Bioo’s green power: Electricity, Wi-Fi from a flower pot
Spain · Jul 26, 2018· By Amalia González
©Bioo Arkyne Technologies
The Spanish startup has won accolades and fundings for its NASA-inspired fuel cells and energy-producing plants
Bioo, owned by Arkyne Technologies, has found consumer-friendly ways to get people to grow more plants. Developed in May 2015 by two engineering students in Barcelona, the Bioo electricity-producing plant project was named the “Most Disruptive Startup of the Year” at the South Summit in 2016.
Bioo founders and high school friends Pablo Vidarte Gordillo and Javier Rodríguez Macías have always dreamt of getting millions of homes powered by green plant panels, instead of the less eco-friendly solar panels. Ironically, by winning the Dreamers Open Challenge 2016 at Imagine Creativity Center London, Vidarte and Rodríguez moved one step closer to realizing their dream. Their first minimum viable product (MVP) Bioo Lite, a flower pot that could charge a mobile phone, was launched during crowdfunding campaigns in 2016.
In 2017, Bioo won a two-year EU grant of almost €1.3 million from the Horizon 2020 program to tackle world issues like global warming. A total turnover of €13 million was set for the first four-year milestone. Armed with funding of over €3.5 million, Bioo’s green fingers are reaching out to industrial partners in Europe, USA and LatAm.
How it works
The idea of generating electricity from plant waste was inspired by NASA’s microbial fuel cells (MFC) discovery back in 1999. The compact MFC can be easily integrated into highly efficient electronic control systems. Many types of MFC equipment have since been invented, including self-powered sensors used in fishery and oceanography.
While at university, Vidarte and Rodríguez were already tinkering with various tech business ideas such as the Geoo tracking device, before embarking on the Bioo project in 2015. The Bioo cell packs, containing harmless anaerobic bacteria, were placed at the bottom of the flower pots. The plants were then placed on top of the cell packs. The organic waste normally produced in the soil by plants during photosynthesis will be processed by the bacteria to release electrons and hydrogen. The Bioo cell electrodes collect the energy electrons and turn them into electricity for immediate use or stored inside the Bioo power banks.
Bioo assures consumers that its system does not cause any damage to the plants. In fact, the by-product hydrogen is used to produce water for the host plants – thus creating self-watering plant pots. Any excess water can be drained off.
Bioo Pass is the latest incarnation of portable Wi-Fi hotspots or telecom hubs. Each flower pot has a self-powered LED and uses Near Field Communication (NFC) technology to enable users to access existing Wi-Fi networks without passwords. Users can bring their phones close to the pot until the LED indicator lights up to show connection to a Wi-Fi network. Bioo Pass was available for pre-orders at the Mobile World Congress Barcelona in February 2017.
Bigger commercial Bioo lawn panels will be targeted at the global renewable energy market. Measuring just 100x100x25 cm, the panels can generate about 280 kWh per year. The automatic irrigation garden lawn system will only cost €300 per panel. Tests results have indicated that only 100m2 of lawn grass will be needed to supply the electricity needs of an average home in USA. The research is conducted in collaboration with Yuzz Sant Cugat, Repsol Foundation, UAB Empren and LS Technova. The Bioo lawn panels were exhibited in Kazakhstan at the Expo Astana 2017, the world’s biggest fair for energy innovations, with about 100 countries participating.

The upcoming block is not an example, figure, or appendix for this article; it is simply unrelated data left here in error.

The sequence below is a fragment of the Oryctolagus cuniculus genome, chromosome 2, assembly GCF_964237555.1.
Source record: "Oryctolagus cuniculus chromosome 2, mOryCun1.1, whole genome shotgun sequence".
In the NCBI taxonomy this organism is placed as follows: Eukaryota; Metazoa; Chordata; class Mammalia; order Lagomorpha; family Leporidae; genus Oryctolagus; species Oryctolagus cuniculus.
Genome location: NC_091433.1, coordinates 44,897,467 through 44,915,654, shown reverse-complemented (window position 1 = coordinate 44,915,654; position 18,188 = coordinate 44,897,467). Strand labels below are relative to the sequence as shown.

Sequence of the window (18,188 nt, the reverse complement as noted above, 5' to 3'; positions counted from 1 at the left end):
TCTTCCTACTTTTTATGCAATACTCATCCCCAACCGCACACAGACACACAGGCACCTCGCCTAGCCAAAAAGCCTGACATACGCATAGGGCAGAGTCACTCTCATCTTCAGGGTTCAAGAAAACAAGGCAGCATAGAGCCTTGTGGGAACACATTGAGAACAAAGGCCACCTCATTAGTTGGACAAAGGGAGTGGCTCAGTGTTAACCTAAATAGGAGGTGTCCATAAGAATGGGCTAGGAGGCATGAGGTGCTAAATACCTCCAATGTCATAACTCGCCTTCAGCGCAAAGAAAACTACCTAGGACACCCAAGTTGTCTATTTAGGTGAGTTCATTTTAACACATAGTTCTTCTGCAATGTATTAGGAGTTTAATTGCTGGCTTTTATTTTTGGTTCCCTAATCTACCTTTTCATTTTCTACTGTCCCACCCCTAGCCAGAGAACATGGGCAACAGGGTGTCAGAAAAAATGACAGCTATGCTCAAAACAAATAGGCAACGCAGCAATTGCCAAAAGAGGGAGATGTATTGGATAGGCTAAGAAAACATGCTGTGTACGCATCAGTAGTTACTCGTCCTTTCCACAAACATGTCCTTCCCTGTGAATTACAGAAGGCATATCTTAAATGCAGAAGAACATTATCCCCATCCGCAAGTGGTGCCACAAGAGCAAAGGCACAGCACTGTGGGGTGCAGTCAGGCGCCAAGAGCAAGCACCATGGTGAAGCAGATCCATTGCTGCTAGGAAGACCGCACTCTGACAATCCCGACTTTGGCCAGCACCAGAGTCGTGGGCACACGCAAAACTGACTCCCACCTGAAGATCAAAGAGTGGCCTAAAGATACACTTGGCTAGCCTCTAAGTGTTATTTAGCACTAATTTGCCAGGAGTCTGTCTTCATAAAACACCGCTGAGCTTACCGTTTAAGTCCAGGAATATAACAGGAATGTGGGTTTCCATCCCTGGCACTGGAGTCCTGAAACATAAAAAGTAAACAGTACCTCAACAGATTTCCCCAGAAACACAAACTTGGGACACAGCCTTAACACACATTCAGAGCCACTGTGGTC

In April 2016, the flower pot phone charger, Bioo Lite, was sold during a crowdfunding campaign, with the catchy slogan, “Bioo: Charge your Phone with Power of a Plant.” Allowing up to three charges a day, says the company, the Bioo Lite was offered to early bird investors at €79. Following unexpectedly high demand, the price was raised to €100.
Crowdfunding pundits speculated that the peak price would hit €120 during the campaign, which had to end early when Bioo was unable to produce more pots. The investment target set was for €15,000 but the ongoing tally during peak demand had already exceeded €77,000 – with still 16 days more to go before the campaign closed.
US$23 billion market
About 30% of the world’s energy consumption come from the residential sector. Residential fuel cells are used in distributed generation (DG) systems to reduce energy costs and wastage. DG technology produces electricity on a smaller scale for use by local residents, such as solar panels installed by homeowners. The DG market worldwide is expected to exceed US$103 billion by 2022. The DG residential sector is valued at US$23 billion.
Bioo’s biggest competitor is Plant-e. Created at Wageningen University in the Netherlands in 2009, Plant-e won a Technology Pioneer award at the World Economic Forum in 2015 and has built one of the world’s first green electricity-generating roof at the Wageningen campus.
Amid the race to come up with commercially viable models for mass production, Bioo is eyeing licensing its patented technology across the world. Its Bioo Lite and Bioo Pass lines, meanwhile, could soon be found at hotels, libraries and other public spaces.
So, watch out for Bioo “power gardens” filled with green lawn panels, Wi-Fi flower pots and pretty rows of Bioo Lite phone chargers.
Edited by Suzanne Soh
At CompassList, we pride ourselves on the accuracy of our information and reporting. Please help us by letting us know of any incomplete or inaccurate information on our website. Rest assured that we will handle every piece of feedback with care.